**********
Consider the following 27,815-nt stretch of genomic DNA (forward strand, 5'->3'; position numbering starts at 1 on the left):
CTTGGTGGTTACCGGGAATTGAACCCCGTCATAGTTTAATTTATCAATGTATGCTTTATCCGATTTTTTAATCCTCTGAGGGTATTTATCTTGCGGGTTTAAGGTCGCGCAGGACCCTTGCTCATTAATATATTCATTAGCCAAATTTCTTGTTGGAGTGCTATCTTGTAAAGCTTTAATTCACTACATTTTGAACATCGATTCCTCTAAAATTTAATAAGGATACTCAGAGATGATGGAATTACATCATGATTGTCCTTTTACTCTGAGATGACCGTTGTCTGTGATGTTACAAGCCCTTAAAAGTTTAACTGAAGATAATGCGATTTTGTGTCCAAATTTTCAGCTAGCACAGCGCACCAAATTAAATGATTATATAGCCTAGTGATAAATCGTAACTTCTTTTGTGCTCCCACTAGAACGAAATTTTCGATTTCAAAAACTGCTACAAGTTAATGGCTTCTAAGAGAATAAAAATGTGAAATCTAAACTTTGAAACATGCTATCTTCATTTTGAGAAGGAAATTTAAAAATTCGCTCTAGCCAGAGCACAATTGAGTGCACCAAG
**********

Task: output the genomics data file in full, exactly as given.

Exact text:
Consider the following 27,815-nt stretch of genomic DNA (forward strand, 5'->3'; position numbering starts at 1 on the left):
CTTGGTGGTTACCGGGAATTGAACCCCGTCATAGTTTAATTTATCAATGTATGCTTTATCCGATTTTTTAATCCTCTGAGGGTATTTATCTTGCGGGTTTAAGGTCGCGCAGGACCCTTGCTCATTAATATATTCATTAGCCAAATTTCTTGTTGGAGTGCTATCTTGTAAAGCTTTAATTCACTACATTTTGAACATCGATTCCTCTAAAATTTAATAAGGATACTCAGAGATGATGGAATTACATCATGATTGTCCTTTTACTCTGAGATGACCGTTGTCTGTGATGTTACAAGCCCTTAAAAGTTTAACTGAAGATAATGCGATTTTGTGTCCAAATTTTCAGCTAGCACAGCGCACCAAATTAAATGATTATATAGCCTAGTGATAAATCGTAACTTCTTTTGTGCTCCCACTAGAACGAAATTTTCGATTTCAAAAACTGCTACAAGTTAATGGCTTCTAAGAGAATAAAAATGTGAAATCTAAACTTTGAAACATGCTATCTTCATTTTGAGAAGGAAATTTAAAAATTCGCTCTAGCCAGAGCACAATTGAGTGCACCAAG